TR2 / TR3 Buyer's Guide
The tradition of building sports cars from off-the-shelf sedan bits has been with us for along while. Intrigued by the success of the archaic MG T series, Triumph hurried to bring its own two-place car to market. Triumph took the two-liter Standard Vanguard wet-liner four-cylinder engine and chassis-frame of the pre-war Standard Flying Nine. The front suspension and rear axle, slightly modified, came from the Triumph Mayflower. Walter Belgrove, in charge of styling for the new car, wanted to make a more modern visual statement than that of the MG T series with their old-fashioned cycle-fenders. At the same time, he was under orders to produce a car that could be sold for $2,000. Looking at a TR2, the successful results of budget and vision coming together are readily apparent.
The headlights were fixed in permanent pods rather than having more expensive retractable capabilities, and the fenders are two pieces to avoid the high tooling costs of compound curves. Further, the distinctive cut-down doors are actually a way to avoid dealing with roll-up windows. The extra elbow-room was just an added benefit.
The first TR2 rolled off the assembly line in August 1953, meeting the target price of $2,000. TR2s can be spotted by their small grill openings with the egg crate recessed deep inside. The very earliest TR2s were "long door" versions, produced through the autumn of 1954. The doors extended fully to the bottom of the bodywork, rather than ending at the rocker panels as on later TR2s and TR3s.
In order to keep the price low, the TR2 was offered with a surprising number of options. Overdrive, especially desirable on today's highways, was standard through S/N TS6266, then became an option. Also available were wire wheels, leather upholstery (which later became standard), a cast-aluminum sump and competition springs and shocks.
A first for sports cars was the removable hardtop first introduced in 1954. It made the cockpit a great deal more comfortable, but some purists wonder why someone who wanted a hardtop didn't just buy a coupe in the first place. The first TR3 was produced in 1956, immediately recognizable by its still-small, but now moved prominently forward, egg-crate grille. Changes included a more potent engine (at 95 bhp) and a change in the rear axle ratio to 4.1 for overdrive equipped models, giving them increased acceleration.
A few months later a new, "high-port" 100 bhp engine appeared, along with Girling front disc brakes developed from the Le Mans TR2s of 1955. The TR3 was the first British production car so equipped. Another racing adaptation was the 'GT' kit, first used in competition in the 1956 Alpine Rally. It included the steel hardtop and exterior door handles, which made getting into the car a bit easier. By offering the kit, the factory could enter TR3s in races in either the "GT" or "Sports Car" category. When the TR3A appeared with its "wide mouth" grille, Triumph hit the sales jackpot and produced 61,567 examples. For reasons never completely understood, the TR3A went on to outsell the TR2/TR3 models combined by a ratio of 3:1.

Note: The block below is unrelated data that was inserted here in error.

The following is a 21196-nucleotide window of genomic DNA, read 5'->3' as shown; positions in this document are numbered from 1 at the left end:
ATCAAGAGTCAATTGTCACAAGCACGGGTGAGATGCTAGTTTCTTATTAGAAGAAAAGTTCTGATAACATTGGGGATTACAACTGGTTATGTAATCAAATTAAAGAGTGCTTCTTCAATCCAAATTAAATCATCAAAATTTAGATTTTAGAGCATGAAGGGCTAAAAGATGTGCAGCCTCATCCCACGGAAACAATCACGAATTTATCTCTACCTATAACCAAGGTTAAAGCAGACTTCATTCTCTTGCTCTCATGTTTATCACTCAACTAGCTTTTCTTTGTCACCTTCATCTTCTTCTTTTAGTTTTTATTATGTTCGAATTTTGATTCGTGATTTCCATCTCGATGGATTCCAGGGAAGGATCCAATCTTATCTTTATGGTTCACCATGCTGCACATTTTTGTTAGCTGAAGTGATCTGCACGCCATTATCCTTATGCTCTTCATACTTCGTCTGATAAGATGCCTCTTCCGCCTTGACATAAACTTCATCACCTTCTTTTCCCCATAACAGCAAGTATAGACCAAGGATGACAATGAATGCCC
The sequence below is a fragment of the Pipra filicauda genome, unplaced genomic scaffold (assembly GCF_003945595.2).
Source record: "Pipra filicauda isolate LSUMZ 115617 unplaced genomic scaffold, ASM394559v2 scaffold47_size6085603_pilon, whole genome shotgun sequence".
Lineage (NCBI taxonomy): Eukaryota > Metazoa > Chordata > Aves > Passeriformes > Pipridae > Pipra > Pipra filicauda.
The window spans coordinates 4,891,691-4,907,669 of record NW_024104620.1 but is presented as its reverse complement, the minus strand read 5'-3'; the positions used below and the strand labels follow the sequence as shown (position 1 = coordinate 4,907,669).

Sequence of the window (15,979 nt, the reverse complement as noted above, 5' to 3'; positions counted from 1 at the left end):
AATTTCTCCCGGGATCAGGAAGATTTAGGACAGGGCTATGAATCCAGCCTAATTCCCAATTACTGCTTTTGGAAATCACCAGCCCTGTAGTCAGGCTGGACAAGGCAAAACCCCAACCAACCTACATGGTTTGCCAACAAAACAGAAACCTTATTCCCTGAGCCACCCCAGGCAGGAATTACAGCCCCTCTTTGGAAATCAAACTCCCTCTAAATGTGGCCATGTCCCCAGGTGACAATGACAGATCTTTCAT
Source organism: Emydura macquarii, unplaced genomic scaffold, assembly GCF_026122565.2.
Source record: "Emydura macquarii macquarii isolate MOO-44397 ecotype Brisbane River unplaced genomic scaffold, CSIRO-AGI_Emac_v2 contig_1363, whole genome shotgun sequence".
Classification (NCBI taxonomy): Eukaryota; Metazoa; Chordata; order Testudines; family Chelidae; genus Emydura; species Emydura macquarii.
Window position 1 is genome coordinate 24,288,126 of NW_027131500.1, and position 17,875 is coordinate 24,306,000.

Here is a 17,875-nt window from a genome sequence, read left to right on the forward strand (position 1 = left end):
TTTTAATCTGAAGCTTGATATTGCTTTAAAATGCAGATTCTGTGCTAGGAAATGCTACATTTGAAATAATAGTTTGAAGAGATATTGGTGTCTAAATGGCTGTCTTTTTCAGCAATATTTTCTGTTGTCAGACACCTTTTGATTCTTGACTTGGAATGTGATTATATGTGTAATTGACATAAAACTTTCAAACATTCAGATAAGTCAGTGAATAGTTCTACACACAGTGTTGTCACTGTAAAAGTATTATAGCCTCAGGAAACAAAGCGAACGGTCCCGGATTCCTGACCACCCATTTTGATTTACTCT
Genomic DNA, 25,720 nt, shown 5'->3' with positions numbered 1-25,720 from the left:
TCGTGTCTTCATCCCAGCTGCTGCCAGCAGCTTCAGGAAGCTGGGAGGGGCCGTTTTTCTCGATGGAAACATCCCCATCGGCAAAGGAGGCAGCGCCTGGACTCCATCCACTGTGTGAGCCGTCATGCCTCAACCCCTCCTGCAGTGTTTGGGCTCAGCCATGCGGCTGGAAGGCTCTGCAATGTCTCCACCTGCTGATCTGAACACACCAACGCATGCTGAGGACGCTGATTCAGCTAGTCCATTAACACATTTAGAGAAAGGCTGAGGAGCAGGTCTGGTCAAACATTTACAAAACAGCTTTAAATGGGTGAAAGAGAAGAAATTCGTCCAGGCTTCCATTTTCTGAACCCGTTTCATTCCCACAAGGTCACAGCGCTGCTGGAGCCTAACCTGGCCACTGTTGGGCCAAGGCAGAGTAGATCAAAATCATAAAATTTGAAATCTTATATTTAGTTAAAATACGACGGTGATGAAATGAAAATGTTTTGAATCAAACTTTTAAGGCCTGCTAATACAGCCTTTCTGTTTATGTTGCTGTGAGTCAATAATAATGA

Clearly an evolutionary model, changes included an optional 2.2-liter engine, an adjustable Bluell's steering column (also available on the TR3), two-speed wipers, a redesigned rear axle and a wide range of competition options. Despite the sales success, by 1960 the basic TR2/3/3A design was getting a bit long in the tooth. Other sports cars were available with roll-up windows and more comfortable driver/passenger accommodations. Sales trickled off, and Triumph, never known for its market forecasting ability, was left with a stack of TR3A bodies that stood exactly 3,331 high.
The solution? Fit new, uprated TR4 drivetrains with 2.2-liter engines and all-synchromesh gearboxes to the old bodies, and call this export-only version the TR3B. These are the best-driving of the entire TR series, hence the most desirable for those who actually use their sports cars.
The TR2/3 series will always have a place as an entry-level collectible sports car along with the MGA. Traditionally, the As have had a higher value, despite their inferior performance capabilities. The most desirable TR2 from a collectible perspective is the early, long-door TR2, while the best driver is the final, TR3B. These cars will rise in value with the market at large, and represent a near ideal combination of value and usability.
"Barn find" TR3 for sale
We've just acquired this TR3 from a long-time customer. It is a solid, complete car that is an excellent restoration candidate. For more information, please call 817-557-3493 or send email.